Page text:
- Chris Woolston, M.S.
- Posted March 11, 2013
Women aren't the only ones who get hot flashes in their later years. Aging men can get them, too, along with osteoporosis, dwindling energy, fading sex drive, and a host of other problems that would be familiar to millions of menopausal women. Over the years, health journalists, members of the general public, and a few doctors have embraced the term "male menopause" to describe the changes that some men go through with age.
The term is both controversial and at least a little misleading. (In fact, a 2007 editorial in the journal Menopause said it was time to give the concept of "male menopause" a "decent burial.") Still, men should know that dwindling hormones can bring new symptoms and challenges as years go by.
A grain of truth
There's certainly some truth behind the term male menopause. Like older women, older men have a shortfall of sex hormones. But there's a big difference between female menopause and the supposed male version: While estrogen levels plunge during female menopause, testosterone and other male hormones generally fade away slowly and gradually. The male hormones start declining in a man's 30s or 40s, but they don't decrease as dramatically as they do in women. The simple fact that some men such as Strom Thurmond and Tony Randall can father children in their 70s shows that the genders aren't following the same rules of aging.
There's another big difference: While the symptoms of female menopause are directly linked to estrogen levels, the picture isn't nearly so clear-cut for men. Some men with relatively high levels of testosterone still struggle with a fading libido, a lack of energy, and other consequences of aging. At the same time, plenty of men with relatively low levels of testosterone seem to sail through their later years.
A 2007 study of more than 300 healthy Swedish men aged 55 to 75 found that you can't judge a man by his testosterone levels alone. After looking at a wide range of age-related problems, researchers found that only three were especially common in men with low testosterone. As reported in the journal Menopause, men at the low end of the testosterone spectrum were more likely to suffer hot flashes. They were also more likely to say that their job performance had deteriorated and that they had lost some strength and endurance.
With the exception of these problems, men with low testosterone appeared to enjoy the same quality of life as men the same age who had high testosterone. In other words, men in otherwise good health don't need all that much testosterone to feel healthy and happy.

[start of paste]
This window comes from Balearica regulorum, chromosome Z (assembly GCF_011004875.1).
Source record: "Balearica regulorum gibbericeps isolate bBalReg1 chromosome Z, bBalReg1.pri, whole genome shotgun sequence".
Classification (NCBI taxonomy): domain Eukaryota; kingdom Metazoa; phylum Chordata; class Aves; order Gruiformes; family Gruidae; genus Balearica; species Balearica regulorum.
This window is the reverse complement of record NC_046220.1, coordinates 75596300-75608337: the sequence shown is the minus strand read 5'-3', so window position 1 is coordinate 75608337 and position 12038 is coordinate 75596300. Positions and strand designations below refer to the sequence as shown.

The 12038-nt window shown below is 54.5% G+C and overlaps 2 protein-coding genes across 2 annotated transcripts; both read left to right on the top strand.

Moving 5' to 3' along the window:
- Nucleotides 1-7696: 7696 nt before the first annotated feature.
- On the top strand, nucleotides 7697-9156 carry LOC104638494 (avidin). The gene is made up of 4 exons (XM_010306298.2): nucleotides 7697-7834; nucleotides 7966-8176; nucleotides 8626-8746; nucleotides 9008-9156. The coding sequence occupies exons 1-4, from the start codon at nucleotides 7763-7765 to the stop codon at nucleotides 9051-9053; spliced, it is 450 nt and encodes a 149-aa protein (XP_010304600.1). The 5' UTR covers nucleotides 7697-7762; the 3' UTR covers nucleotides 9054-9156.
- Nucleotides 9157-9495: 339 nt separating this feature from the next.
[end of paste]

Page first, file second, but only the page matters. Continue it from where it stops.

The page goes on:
When testosterone disappears
Testosterone's value becomes clear when it disappears. Men who receive certain treatments for prostate cancer suddenly find themselves with little or no testosterone, a situation that's much closer to female menopause. These men are prone to depression, hot flashes, broken bones, anemia, breast enlargement, trouble with thinking, loss of muscle mass and strength, and an overall decline in quality of life. Testosterone supplements aren't safe for men with prostate cancer -- they may promote growth of the cancer -- but some of these complications can be alleviated in other ways. For example, regular exercise can help restore muscle mass and strength. And although there is currently no standard treatment for hot flashes in men, pilot studies of prostate cancer patients have shown that antidepressants such as Effexor (venlafaxine hydrochloride) and Paxil (paroxetine) might help to reduce hot flashes. However, this use is considered off-label and is not approved by the U.S. Food and Drug Administration (FDA).
A testosterone boost?
Aging men may wonder if a boost in testosterone will help them regain some of their youth. In some cases, a testosterone prescription really does make sense. It's also a popular choice; doctors write about 2 million testosterone prescriptions each year.
Extra testosterone isn't for everyone. If an older man is suffering from osteoporosis, thinking problems, depression, or other problems that are sometimes related to low testosterone levels, a doctor may decide to measure hormone levels in the blood, although it is not a routine test. Should the level turn out to be unusually low, a testosterone prescription may be worth a try. To make sure that the dosage is right, a doctor should monitor the levels in the blood over time. The hormone can be given as a gel that is rubbed into the skin or gums, through a patch that attaches to the skin, or as an injection. Testosterone treatments seem to be safe, although there have not been any studies that followed their long-term effects. At this point, there's not much evidence that taking extra testosterone can raise the risk of prostate cancer or heart disease, historically the two biggest fears surrounding testosterone treatment.
Even if a man has extremely low testosterone levels, a gel or patch is far from a cure-all. It may help him build more muscle, but studies suggest it won't do much to improve his strength. And while testosterone may help ramp up a man's interest in sex, it may not do much to enhance his erections, especially if he has another medical condition that contributes to erectile dysfunction.
Hormones are important. But for men, there's much more to life -- and to health -- than testosterone.
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Quella, S.K., Loprinzi, C.L., Sloan, J., et al. Pilot evaluation of venlafaxine for the treatment of hot flashes in men undergoing androgen ablation therapy for prostate cancer. Journal of Urology. 1999 Jul;162(1):98-102
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